In addition, we investigated the role of H2 in lung cancer progression in vivo using the cancer tissues samples from our previous study . As shown in the HE image, tumor cells were closely packed and cell atypia was obvious in the tumor tissues of the control group. Compared with the control group, tumor cell density and cell atypia was obviously decreased in both H2 and cis-platinum groups (Figure 5A). In addition, the expression levels of CD47 and CDC42 were decreased in both H2 and cis-platinum groups compared with the control group (Figure 5B). As CD47 is a regulator of macrophage-mediated phagocytosis , we conjectured that H2 might play a role in macrophage-mediated phagocytosis. Consistent to our assumption, we observed that the phagocytic index was significantly increased when A549 cells were administrated with 60% H2 in both A549 and H1975 cell lines (Figure 5C). These results further confirmed that H2 treatment repressed the progression of lung cancer via modulating CD47 expression.
H2 treatment repressed the progression of lung cancer
Hydrogen presents mild reductive productivity with no toxicity in itself, which is beneficial to prevent and control serious toxicity side effects in medical procedures . Since Dole et al.  put forward that H2 had the ability to treat cancers in 1975, Ohsawa et al.  found that Hydrogen had an anti-oxidant role which could selectively eliminate reactive oxygen species (ROS) in 2007. As to cancer, both increase and decrease in ROS levels all can break the redox homeostasis and bring redox stress, leading to cancer cell damage [20,21]. This discovery suggests that hydrogen exerts its anti-tumor role might via altering intratumoural ROS level. In addition, our research group found that H2 repressed the progression of lung cancer via regulating the expression of structural maintenance of chromosomes 3 (SMC3), which is an important regulator of chromosome condensation . With the aim of further exploration of the mechanism of H2 in suppressing lung cancer progression, the present study illustrates that H2 represses the progression of lung cancer via down-regulating CD47.
In the current study, we observed that H2 treatment significantly decreased the expression levels of CD47 and CDC42. CD47, also termed as integrin-associated protein, is a 50-kDa cell surface glycoprotein and belongs to the immunoglobulin superfamily. CD47 is widely expressed on cell surface and serves as an antiphagocytic molecule via binding to signal regulatory protein α (SIRPα) [22,23]. CDC42 is a member of the Rho family of small GTPases and is activated by CD47 to serve as a crucial regulator of cancer metastasis . Increasing evidences have shown that CD47 expression was elevated in tumor cancer tissues and cells, such as bladder cancer , leukemia , colon cancer  and NSCLC . Its overexpression closely correlated with patients’ poor prognosis and significantly accelerated tumor cell transformation to malignant phenotypes. For example, Majeti et al.  reported that CD47 was highly expressed in acute myeloid leukemia (AML), and its increased expression level predicted shorter overall survival in adult AML patients. Moreover, blockage of CD47 with monoclonal antibodies enabled macrophage phagocytosis of AML leukemia stem cells and inhibited their tumorigenesis in vivo. Inhibition of CD47 with blocking antibodies or siRNA transfection obviously inhibited the migration of colon cancer SW480 cells in the presence of M2 macrophages . Yoshida et al.  reported that CD47 was positively expressed in 49.6% (57/115) gastric cancer tissues, and its expression levels closely associated with the poor prognosis in gastric cancer. Taken together, CD47 is identified as a commonly expressed molecule on cancers, and blockade of its function leads to tumor cell phagocytosis and elimination. Therefore, CD47 is a proposed target for cancer therapies . Here, we revealed that H2 treatment could negatively modulate CD47 expression, which might be the mechanism by which H2 inhibited lung cancer progression.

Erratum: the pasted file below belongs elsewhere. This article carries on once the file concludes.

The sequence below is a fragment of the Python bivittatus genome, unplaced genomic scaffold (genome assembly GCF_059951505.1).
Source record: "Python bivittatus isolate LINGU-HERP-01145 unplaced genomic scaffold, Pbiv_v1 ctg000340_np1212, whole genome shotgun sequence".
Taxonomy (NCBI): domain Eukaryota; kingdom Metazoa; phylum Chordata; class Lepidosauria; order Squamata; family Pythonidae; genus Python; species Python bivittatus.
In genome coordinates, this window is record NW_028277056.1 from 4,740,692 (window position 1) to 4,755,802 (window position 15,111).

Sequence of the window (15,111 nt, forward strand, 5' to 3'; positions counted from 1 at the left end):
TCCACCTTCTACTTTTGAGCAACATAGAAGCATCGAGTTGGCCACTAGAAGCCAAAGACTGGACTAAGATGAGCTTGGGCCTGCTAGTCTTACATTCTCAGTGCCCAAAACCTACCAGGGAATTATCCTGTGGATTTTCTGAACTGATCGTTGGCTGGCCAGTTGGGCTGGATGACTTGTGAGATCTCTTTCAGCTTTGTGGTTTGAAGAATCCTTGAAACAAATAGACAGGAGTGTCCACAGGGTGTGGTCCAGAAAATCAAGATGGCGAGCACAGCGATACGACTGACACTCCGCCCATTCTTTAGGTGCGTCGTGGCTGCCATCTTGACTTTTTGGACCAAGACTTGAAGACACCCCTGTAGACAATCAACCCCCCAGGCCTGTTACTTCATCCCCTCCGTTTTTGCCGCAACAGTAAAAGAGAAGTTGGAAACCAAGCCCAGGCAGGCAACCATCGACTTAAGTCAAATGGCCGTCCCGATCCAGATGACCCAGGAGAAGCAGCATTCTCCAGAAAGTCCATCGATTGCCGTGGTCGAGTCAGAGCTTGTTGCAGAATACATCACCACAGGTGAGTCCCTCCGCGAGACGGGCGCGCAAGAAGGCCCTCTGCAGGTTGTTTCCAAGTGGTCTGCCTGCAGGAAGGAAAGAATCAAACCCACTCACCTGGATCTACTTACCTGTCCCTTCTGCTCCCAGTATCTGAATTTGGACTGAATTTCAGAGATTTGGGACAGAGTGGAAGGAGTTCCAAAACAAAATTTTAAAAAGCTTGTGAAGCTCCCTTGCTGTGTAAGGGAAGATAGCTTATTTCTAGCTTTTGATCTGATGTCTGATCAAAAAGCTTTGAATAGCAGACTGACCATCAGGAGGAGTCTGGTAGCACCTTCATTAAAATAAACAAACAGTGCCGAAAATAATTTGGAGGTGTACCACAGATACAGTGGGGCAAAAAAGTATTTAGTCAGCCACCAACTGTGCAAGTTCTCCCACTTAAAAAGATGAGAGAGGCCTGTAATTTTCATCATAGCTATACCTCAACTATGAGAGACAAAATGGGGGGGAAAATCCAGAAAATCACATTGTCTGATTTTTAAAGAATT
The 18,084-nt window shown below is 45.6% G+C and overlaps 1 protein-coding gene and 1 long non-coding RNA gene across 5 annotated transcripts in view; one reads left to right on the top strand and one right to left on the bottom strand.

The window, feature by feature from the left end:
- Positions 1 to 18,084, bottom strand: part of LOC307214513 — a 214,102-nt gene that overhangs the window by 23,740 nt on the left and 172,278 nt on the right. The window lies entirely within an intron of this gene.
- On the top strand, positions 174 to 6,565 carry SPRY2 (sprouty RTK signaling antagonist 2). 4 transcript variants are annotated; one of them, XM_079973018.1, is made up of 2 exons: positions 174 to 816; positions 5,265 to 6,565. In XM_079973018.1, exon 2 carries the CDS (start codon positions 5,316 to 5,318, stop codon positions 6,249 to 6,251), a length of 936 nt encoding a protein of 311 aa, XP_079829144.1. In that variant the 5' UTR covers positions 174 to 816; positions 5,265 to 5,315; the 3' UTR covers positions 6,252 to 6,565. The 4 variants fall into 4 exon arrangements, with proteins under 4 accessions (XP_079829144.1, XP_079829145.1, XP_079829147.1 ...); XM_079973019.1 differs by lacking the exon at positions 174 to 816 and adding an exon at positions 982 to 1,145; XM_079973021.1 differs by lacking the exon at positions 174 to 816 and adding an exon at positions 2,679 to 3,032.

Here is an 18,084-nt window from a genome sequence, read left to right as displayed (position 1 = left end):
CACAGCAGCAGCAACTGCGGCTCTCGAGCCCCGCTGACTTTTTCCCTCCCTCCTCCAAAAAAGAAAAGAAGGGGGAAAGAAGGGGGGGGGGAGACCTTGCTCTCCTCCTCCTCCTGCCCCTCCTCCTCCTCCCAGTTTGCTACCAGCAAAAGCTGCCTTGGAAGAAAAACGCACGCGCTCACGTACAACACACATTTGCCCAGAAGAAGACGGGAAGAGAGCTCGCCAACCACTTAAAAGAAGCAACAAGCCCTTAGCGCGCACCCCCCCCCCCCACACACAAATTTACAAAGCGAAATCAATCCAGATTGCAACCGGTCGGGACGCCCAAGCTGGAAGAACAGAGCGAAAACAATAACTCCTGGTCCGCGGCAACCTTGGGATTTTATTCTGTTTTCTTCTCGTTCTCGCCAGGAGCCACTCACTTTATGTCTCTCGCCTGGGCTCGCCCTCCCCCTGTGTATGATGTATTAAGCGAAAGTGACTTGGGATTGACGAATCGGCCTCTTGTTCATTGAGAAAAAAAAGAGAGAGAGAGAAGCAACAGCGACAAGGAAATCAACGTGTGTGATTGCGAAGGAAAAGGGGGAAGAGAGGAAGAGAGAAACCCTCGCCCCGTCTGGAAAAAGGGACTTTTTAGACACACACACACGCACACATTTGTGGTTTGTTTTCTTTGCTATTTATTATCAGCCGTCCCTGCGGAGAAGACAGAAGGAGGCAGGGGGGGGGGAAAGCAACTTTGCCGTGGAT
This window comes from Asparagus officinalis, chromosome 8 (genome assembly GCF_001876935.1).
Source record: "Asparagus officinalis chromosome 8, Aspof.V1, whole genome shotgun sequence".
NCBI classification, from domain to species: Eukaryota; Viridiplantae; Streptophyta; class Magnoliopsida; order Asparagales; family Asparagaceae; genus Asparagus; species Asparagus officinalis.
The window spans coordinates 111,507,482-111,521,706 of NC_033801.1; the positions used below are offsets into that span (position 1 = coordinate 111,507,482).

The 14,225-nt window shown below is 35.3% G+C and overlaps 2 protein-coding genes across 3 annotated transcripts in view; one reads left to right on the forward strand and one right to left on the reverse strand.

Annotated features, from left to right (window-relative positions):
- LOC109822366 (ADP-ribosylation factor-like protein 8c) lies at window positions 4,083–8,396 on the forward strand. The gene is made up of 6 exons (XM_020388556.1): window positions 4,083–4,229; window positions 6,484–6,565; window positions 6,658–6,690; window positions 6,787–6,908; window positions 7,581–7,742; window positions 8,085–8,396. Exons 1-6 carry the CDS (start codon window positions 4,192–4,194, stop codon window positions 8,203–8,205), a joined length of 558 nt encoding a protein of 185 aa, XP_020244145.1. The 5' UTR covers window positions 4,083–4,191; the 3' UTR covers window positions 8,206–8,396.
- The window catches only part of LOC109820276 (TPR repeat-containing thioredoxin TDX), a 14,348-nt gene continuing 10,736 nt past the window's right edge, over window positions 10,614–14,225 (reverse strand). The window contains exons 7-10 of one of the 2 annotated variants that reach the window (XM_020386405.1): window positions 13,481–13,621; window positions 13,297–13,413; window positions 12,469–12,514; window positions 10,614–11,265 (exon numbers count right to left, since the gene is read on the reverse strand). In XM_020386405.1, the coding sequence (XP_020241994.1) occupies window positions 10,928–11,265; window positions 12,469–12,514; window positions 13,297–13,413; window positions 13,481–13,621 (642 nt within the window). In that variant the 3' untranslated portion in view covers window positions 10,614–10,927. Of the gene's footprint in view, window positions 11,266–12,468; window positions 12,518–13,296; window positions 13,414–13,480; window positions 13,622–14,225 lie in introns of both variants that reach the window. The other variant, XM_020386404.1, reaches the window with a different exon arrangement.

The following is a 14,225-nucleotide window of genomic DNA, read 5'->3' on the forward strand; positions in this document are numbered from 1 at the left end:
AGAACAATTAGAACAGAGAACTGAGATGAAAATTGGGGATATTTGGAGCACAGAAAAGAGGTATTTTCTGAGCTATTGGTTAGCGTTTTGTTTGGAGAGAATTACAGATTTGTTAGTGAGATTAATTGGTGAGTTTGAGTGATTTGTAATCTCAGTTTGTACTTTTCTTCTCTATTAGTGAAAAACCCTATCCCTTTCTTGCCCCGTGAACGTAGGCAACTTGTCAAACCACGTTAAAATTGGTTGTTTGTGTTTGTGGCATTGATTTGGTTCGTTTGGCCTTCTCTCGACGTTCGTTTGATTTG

To further reveal CD47 roles in H2-mediated repression of lung cancer progression, we carried out the gain/loss-of-function assays. We observed that down-regulation of CD47 with si-CD47 transfection significantly enhanced H2 effects on the repressions of cell proliferation, invasion and migration, and the promotion of cell apoptosis. However, these above roles of H2 were apparently weakened when CD47 was overexpressed. These results indicate that H2 inhibits the progression of lung cancer via down-regulating CD47.
Zhang et al.  reported that blocking CD47 with a novel CD47-targeting fusion protein SIRPaD1-Fc led to a significant increase in macrophage-mediated phagocytosis in NSCLC cells, further confirming the antiphagocytic role of CD47 in lung cancer . Based on this, we assume that H2 could also exert an antiphagocytic role in lung cancer cells. Consistently, we found that macrophage-mediated phagocytosis was significantly enhanced when cells were treated with H2 in both A549 and H1975 cells. Moreover, H2 administration could significantly alleviate the pathological change of lung cancer tissues from the in vivo mice, as well as cause obvious decreases in CD47 and CDC42 expressions.
In conclusion, the present study makes clear that H2 exerts an anti-tumor role in lung cancer via down-regulating CD47, an antiphagocytic molecule. As more and more attention has been attracted on the application of H2 therapy in clinical trials [32–34], H2 therapy should be proposed as a promising therapeutic strategy for cancer treatment.
The authors declare that there are no competing interests associated with the manuscript.
This work was supported by the Program of Studying the Molecular Mechanism and Clinical Transformation of Hydrogen in the Treatment of Lung Cancer [grant number zh2018006].
Gang Chen provided the idea of the present study and revised the manuscript. Jinghong Meng did most of the experiments and wrote the manuscript. Leyuan Liu did parts of the experiments and the data analysis. Dongchang Wang did the animal experiment and provided the animal tissues. Zhenfeng Yan did parts of the experiments.